Why is the book good?  (I’ll try to finish all my book-related articles by addressing this question.)  Because it offers a slice through time, covering more than half a century of programming.  While an amazing amount has changed in that time (plenty of the interviewees have experience with punch-cards, paper  tape and toggle-switches on a front-panel), a surprising amount has also stayed the same.  Seems to me that any insights into programming that are good across fifty years are carrying some real weight.

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29 responses to “Programming Books, part 1: Coders at Work

  1. Dennis Schafroth

    Published in 1972, could it be “The C Programming Language” by Ken and Dennis?

  2. Good guess, Dennis, but no — The C Programming Language was a relative latecomer, published only in 1978. Still, I will give you half a point.

  3. “Structured Programming” : Dijkstra, Dahl?

    My first guess was “The C Programming Language” as well.

  4. The AHU algorithms book? It’s still one of my favorites.

  5. Good guesses, but no … I’ve written the post about the 1974 book I had in mind, and will probably post it tomorrow. Stay tuned!

  6. I enjoyed this post! What refreshing thinking. Although I’m only a hobbyist programmer, I can somehow relate, and the book is going onto my wishlist right now.

  7. Pingback: Programming Books, part 2: The Elements of Programming Style « The Reinvigorated Programmer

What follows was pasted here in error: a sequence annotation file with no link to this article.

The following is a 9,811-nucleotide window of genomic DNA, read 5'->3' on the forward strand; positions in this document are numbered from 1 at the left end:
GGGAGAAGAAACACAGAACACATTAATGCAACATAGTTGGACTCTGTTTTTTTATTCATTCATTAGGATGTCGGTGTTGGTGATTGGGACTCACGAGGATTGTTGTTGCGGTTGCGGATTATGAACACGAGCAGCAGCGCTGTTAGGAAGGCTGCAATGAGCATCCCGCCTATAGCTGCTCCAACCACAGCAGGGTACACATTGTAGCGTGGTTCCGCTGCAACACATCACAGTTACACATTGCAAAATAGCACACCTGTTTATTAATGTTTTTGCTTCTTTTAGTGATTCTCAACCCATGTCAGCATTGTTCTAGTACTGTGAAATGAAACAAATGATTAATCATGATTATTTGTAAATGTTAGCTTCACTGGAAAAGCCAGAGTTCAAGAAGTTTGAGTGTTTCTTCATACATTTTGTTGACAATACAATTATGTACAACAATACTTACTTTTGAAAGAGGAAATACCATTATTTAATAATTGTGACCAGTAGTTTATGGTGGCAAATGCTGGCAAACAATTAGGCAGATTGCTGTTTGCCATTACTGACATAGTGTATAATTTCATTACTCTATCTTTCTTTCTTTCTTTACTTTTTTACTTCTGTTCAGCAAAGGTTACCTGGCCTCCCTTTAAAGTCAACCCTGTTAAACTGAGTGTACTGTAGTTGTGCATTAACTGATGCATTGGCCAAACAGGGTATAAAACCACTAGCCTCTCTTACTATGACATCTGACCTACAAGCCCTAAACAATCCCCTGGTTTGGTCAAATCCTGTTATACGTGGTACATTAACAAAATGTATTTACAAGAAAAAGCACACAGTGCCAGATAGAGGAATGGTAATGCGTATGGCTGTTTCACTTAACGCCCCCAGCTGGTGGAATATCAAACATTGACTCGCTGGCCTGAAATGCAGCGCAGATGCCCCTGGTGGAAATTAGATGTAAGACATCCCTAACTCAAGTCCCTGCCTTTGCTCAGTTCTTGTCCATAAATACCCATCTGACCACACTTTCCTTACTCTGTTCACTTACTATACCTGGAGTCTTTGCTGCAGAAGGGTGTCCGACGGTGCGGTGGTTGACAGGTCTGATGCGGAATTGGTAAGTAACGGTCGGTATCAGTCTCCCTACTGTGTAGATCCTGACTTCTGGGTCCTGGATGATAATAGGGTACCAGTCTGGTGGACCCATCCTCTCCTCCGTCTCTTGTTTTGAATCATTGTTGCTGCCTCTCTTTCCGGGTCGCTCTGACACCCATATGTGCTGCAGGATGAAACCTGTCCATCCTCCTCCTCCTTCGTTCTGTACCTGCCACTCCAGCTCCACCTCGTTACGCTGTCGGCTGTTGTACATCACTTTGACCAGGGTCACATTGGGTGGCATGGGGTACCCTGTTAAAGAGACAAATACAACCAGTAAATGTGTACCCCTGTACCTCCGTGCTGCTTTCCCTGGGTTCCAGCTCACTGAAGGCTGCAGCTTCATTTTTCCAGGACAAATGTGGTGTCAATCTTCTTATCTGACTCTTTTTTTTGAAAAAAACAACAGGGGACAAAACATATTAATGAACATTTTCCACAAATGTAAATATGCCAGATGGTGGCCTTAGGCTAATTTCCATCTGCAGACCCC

8. Well, Volume 1 of Knuth’s The Art of Computer Programming, Fundamental Algorithms, was first published in 1968. To me, as a professional software engineer, those 3 volumes are the Bible of the domain.

  9. “Everyone agree that Knuth’s “literate programming” seemed like a pretty neat idea, but no-one had ever actually done it. (Er, except Knuth.)”

    Well, Matt Pharr and Greg Humphreys did it in Physically Based Rendering (

  10. I strongly recommend that you learn Lisp, not Scheme if you want to understand the appeal of the language. Scheme is a stripped down subset designed for teaching certain elements of program structure. Lisp is an actual programming language and contains a great deal more.

    Both languages have closures, garbage collection and a similar set of data types, but Lisp has a number of other important elements.

    For example, Lisp code is plastic. The source language may be text, but the input to the compiler (and interpreter) is list structure. This means that the programmer can do code transformation and use it as part of system design. Need a specialized code construct, just write a suitable macro. Properly used, this can make your code much more readable. You design your problem solving language, then implement it using macros. The output is interpreter and compiler ready.